The cost of paying for higher education is steadily increasing. Most parents (and grandparents) are concerned with how their children will be able to pay for college. One option to consider is establishing a 529 education savings plan. The term “529 plan” comes from the section of the Internal Revenue Service code that creates and defines them. One of the primary benefits of a 529 plan is it provides a tax efficient means for contributing money that is earmarked for educational costs that a beneficiary can access in the future.
The contributions you make to a 529 plan are treated as a gift for tax purposes. Currently, you can make gifts up to $14,000 in value per person each year without being required to file a gift tax return. There is also a five-year election that can be made that allows you to contribute up to $70,000 in one year (or it can be up to $140,000 with your spouse) to a 529 plan. This election treats the gift as $14,000 payments over a period of five years. However, you cannot contribute any other funds to that beneficiary within that five year term without filing a gift tax, and if applicable, paying a gift tax. It should be noted that if you use the five-year election and you pass away before the fifth calenar year, any contributions made in the years after your death will be included as part of your taxable estate.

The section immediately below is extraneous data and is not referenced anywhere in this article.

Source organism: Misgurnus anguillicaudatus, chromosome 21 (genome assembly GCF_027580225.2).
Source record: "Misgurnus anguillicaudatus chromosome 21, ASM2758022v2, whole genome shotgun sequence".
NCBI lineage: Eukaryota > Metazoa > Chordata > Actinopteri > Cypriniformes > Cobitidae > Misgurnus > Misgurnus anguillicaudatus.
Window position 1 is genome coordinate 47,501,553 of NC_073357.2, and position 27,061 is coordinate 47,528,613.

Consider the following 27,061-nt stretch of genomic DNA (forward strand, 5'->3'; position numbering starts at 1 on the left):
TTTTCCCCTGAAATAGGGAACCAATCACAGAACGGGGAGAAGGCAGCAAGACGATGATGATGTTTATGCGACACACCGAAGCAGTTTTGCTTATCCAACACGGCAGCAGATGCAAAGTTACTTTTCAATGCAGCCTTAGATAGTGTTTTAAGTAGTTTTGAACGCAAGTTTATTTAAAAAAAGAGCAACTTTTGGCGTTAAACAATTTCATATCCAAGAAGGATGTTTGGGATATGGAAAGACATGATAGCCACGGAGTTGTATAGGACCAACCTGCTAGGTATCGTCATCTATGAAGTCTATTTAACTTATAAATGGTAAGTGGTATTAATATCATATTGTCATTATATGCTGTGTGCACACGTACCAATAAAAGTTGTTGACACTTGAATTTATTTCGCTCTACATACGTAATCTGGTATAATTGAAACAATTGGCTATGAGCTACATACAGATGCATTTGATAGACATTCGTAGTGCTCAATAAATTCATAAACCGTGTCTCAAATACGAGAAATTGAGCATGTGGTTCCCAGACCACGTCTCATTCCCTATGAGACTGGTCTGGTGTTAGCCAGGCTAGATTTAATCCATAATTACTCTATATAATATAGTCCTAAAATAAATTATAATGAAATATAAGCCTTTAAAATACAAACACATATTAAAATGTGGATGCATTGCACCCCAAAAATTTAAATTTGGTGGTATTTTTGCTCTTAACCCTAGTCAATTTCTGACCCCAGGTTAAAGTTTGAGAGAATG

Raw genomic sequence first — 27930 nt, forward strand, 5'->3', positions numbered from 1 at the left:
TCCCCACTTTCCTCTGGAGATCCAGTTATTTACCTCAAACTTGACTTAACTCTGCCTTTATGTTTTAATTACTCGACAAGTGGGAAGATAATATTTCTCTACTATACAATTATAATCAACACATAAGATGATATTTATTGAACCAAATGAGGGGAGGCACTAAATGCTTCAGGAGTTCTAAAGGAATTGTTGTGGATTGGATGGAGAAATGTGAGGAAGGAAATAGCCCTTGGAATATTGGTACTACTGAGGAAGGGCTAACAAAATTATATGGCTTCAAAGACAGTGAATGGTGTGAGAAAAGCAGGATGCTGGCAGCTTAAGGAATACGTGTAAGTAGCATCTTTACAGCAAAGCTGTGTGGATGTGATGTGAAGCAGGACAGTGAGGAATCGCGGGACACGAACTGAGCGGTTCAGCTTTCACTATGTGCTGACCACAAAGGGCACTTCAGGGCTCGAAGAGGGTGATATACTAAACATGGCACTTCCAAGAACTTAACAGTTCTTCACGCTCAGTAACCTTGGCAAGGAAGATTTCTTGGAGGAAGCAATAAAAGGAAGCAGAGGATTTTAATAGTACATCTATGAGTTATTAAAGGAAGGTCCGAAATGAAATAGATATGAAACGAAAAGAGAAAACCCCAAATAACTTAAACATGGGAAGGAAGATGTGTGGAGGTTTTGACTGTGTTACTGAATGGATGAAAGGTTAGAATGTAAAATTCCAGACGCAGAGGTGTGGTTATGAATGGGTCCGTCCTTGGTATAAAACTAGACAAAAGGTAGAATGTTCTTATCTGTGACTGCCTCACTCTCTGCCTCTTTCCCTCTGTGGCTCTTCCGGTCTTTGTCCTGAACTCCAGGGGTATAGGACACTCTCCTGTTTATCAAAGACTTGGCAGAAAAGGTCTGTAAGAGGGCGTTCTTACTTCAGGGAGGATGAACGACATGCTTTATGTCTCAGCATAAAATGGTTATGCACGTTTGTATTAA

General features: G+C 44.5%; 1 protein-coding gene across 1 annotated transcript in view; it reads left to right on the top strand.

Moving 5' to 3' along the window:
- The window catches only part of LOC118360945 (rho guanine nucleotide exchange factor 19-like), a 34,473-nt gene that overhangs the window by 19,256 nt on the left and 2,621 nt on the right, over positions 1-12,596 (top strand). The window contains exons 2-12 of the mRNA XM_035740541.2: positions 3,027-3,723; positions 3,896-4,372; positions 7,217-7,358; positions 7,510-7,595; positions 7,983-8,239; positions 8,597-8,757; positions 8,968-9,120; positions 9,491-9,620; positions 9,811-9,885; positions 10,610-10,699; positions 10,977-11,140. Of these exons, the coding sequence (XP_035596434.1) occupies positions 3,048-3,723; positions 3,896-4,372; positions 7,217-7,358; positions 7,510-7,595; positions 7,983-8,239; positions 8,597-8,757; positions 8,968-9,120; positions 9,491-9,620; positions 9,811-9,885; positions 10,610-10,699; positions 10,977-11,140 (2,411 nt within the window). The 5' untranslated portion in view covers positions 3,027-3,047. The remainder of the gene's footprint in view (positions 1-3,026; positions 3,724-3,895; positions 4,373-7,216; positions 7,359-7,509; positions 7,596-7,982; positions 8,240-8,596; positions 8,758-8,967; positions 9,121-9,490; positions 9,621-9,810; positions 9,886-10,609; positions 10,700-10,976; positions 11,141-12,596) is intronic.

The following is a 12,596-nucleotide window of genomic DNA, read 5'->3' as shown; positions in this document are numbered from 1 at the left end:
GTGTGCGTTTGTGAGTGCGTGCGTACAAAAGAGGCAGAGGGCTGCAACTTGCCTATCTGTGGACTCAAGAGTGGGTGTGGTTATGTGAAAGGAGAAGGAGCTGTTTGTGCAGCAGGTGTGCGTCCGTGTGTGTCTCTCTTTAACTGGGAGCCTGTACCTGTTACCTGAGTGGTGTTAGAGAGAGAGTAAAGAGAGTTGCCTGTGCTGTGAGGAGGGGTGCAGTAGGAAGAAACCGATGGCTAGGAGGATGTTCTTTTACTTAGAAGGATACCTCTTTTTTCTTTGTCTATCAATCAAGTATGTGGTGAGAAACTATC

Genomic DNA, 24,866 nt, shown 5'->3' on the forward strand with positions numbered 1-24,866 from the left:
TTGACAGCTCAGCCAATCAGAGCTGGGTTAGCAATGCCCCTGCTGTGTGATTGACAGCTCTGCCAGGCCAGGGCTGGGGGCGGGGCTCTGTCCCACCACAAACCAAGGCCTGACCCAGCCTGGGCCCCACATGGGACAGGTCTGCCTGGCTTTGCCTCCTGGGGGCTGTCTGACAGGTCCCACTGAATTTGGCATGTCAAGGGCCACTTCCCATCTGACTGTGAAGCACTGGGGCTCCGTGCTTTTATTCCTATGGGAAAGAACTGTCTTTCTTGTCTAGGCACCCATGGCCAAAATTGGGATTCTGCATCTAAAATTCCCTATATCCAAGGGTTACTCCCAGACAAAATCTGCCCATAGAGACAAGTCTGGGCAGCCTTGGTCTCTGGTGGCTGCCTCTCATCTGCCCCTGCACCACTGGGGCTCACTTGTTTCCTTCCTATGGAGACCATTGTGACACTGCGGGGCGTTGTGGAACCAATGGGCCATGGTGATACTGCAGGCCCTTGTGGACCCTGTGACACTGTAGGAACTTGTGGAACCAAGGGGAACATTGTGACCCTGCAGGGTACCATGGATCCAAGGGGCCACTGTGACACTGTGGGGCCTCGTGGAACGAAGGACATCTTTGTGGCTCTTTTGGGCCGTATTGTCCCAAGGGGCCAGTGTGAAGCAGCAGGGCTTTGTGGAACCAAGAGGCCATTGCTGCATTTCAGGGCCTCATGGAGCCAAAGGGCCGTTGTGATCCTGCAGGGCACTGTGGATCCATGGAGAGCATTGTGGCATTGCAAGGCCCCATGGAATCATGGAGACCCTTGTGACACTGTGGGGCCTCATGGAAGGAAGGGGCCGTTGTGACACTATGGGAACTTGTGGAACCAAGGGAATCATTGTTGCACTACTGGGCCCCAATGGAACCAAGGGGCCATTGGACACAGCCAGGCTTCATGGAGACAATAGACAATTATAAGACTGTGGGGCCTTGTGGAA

If you are looking for a wise investment and you are interested in contributing to your family’s future education, consider the 529 plan. It is an effective estate planning tool that allows you to provide for your children or grandchildren, and it permits you to decrease your taxable estate. This is especially true if your estate exceeds the exclusion amount.
Because the 529 plans require that funds be permanently ear-marked for education (and there is no guarantee that your family will seek higher education), some clients prefer to use an irrevocable trust for education of their children or grandchildren, which has more flexibility, and maintains control over the assets in your hands as a trustee. Understanding the benefits and limitations of 529 plan, and the benefits and limitations of an irrevocable trust is essential before making the decision to permanently set aside funds.
To learn more about using a 529 plan as part of your estate planning, contact us to schedule an initial consultation. The Astill Law Office has provided high quality legal services for over 30 years. We specialize in wills, trusts, estate planning, and asset protection. If you have any questions about creating a Trust, Will, or estate planning in general, contact The Astill Law Office at 801-438-8698.